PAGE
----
The New Deal vs The Bad Deal

The Bad Deal

by digby

"Conservatives are saying it's imperfect, to which one must say, the Sistine Chapel is probably in some sense imperfect." George Will

So you've probably heard about the Big Deal that's (surprise!) congealing today, at the very last minute. Plouffe and McConnell and the rest are all over TV this morning talking about it. I'm a little surprised at how shocked people seem to be. I'ts about what I expected: trillions in cuts, no revenue, a Super Commission with a mandate to cut even more and an up or down vote requirement, and a trigger with mandated cuts if that Commission vote fails.It's pretty much a combination of the worst aspects of all the Republican plans that have been floated.

This is all they still have to fight over:

As noted here, the issue under contention was the design of a so-called "trigger," -- a penalty written into the bill meant to encourage Congress to pass further bipartisan deficit reduction legislation, authored by a new Special Committee, later this year. Here's what they've reportedly come up with, pending approval from Congressional Democrats and Republicans.

From ABC News, the key detail: "The special committee must make recommendations by late November (before Congress' Thanksgiving recess). If Congress does not approve those cuts by December 23, automatic across-the-board cuts go into effect, including cuts to Defense and Medicare. This 'trigger' is designed to force action on the deficit reduction committee's recommendations by making the alternative painful to both Democrats and Republicans."

The Medicare cuts would supposedly fall on Medicare providers, not beneficiaries. The trigger would also include a vote on a Balanced Budget Amendment -- but no requirement that it be sent off to the states.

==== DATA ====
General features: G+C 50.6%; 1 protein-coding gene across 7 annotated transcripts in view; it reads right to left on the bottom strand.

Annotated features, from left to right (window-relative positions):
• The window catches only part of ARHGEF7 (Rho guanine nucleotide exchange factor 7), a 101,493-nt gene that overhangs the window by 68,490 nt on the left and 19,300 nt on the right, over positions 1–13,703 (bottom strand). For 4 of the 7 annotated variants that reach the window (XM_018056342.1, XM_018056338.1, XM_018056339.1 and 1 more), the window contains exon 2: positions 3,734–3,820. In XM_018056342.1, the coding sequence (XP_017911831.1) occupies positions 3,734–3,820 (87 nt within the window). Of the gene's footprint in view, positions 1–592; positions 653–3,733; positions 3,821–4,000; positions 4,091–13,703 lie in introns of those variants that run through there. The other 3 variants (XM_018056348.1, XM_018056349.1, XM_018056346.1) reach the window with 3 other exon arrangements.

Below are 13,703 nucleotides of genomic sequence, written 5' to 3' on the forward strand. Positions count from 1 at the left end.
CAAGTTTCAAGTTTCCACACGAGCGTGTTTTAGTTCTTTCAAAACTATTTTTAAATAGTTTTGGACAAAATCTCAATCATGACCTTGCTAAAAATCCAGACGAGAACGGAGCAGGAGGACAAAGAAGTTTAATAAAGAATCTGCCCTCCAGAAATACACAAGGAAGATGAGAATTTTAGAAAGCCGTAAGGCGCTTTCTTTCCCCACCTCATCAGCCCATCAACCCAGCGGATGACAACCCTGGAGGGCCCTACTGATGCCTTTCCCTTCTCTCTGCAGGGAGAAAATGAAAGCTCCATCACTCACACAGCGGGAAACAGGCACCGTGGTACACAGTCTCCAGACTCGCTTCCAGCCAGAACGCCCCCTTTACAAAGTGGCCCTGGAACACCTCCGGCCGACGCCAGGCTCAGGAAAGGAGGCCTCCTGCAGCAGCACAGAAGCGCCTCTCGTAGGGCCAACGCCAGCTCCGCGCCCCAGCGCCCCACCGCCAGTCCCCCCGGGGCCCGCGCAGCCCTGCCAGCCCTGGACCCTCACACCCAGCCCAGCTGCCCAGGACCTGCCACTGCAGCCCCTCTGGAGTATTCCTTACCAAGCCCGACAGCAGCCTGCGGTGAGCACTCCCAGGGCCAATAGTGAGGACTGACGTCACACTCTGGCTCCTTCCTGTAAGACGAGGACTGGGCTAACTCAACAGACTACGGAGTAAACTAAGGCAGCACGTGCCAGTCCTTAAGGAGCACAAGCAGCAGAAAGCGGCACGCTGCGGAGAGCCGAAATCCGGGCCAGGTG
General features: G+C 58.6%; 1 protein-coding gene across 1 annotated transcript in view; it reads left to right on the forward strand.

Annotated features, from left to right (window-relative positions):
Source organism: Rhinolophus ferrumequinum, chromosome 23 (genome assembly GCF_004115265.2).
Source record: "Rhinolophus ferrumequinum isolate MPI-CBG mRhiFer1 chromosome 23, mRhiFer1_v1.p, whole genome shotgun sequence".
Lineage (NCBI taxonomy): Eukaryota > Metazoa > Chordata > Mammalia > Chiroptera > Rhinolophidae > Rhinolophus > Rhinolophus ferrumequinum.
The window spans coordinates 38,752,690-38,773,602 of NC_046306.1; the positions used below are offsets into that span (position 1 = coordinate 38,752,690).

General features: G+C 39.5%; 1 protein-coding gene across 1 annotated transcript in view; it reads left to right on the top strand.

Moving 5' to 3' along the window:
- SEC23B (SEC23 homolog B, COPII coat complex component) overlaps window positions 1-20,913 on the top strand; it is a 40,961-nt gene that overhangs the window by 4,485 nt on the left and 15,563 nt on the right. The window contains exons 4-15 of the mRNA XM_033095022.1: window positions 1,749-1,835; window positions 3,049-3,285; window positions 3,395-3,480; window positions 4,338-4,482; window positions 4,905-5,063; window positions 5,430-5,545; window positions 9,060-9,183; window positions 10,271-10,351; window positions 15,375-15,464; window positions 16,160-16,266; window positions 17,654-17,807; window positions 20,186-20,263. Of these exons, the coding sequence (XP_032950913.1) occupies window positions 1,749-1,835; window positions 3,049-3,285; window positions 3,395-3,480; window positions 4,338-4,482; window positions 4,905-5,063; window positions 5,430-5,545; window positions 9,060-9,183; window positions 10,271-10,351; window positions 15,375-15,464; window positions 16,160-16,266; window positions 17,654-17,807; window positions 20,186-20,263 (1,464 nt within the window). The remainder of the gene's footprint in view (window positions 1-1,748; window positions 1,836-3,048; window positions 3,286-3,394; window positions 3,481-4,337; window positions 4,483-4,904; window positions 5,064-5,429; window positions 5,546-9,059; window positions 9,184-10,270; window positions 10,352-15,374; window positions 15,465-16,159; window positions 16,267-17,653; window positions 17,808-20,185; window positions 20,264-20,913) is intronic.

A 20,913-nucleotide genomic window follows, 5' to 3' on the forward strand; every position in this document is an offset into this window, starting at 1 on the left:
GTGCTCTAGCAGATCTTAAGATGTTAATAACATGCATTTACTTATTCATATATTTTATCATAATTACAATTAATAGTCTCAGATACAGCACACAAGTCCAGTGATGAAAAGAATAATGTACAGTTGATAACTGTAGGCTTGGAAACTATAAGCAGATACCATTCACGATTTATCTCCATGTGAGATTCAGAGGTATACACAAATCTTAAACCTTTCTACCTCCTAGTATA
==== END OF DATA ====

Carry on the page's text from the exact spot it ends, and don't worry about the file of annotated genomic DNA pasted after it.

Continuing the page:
So Medicare is definitely on the chopping block. (Medicaid too -- that will be part of the other trillions in discretionary spending.)

But this part is just funny:

on CNN, Sen. Chuck Schumer (D-NY) said the final trigger must include incentives that don't simply allow Republicans to draw a line in the sand over revenues. "What is the sword over the Republican?" Schumer asked.

Well it has to be equal -- the one thing we are certain of, it has to be of equal sharpness and strength. The preference would be some kind of revenues, on wealthy people, on tax loopholes that would be in that. But another alternative, possible, being discussed, no agreement has been reached, would be defense cuts of equal sharpness and magnitude to domestic cuts.

In the past, when the trigger has had significant defense cuts, it's brought the parties to the table and they've come up with a balanced agreement that had both revenues and cuts.

Perhaps he's right and some mandated defense cuts will be what finally brings the Tea Party around. Sure.

Unfortunately, the trigger means there will be "entitlement cuts" in the next round:

Under the new proposal, if the new legislative body composed of 12 members of both parties doesn't come up with a bill that cuts at least $1.8 trillion by Thanksgiving, entitlement programs will automatically be slashed.

The Super Congress will be made up of six Democrats and six Republicans from both chambers. Under the reported framework, legislation the new congressional committee writes would be fast-tracked through the regular Congress and could not be filibustered or amended.

The parties are negotiating the outlines of the super panel's mandate, deciding roughly how much in cuts must come from defense spending, how much from seniors, how much from veterans, etc.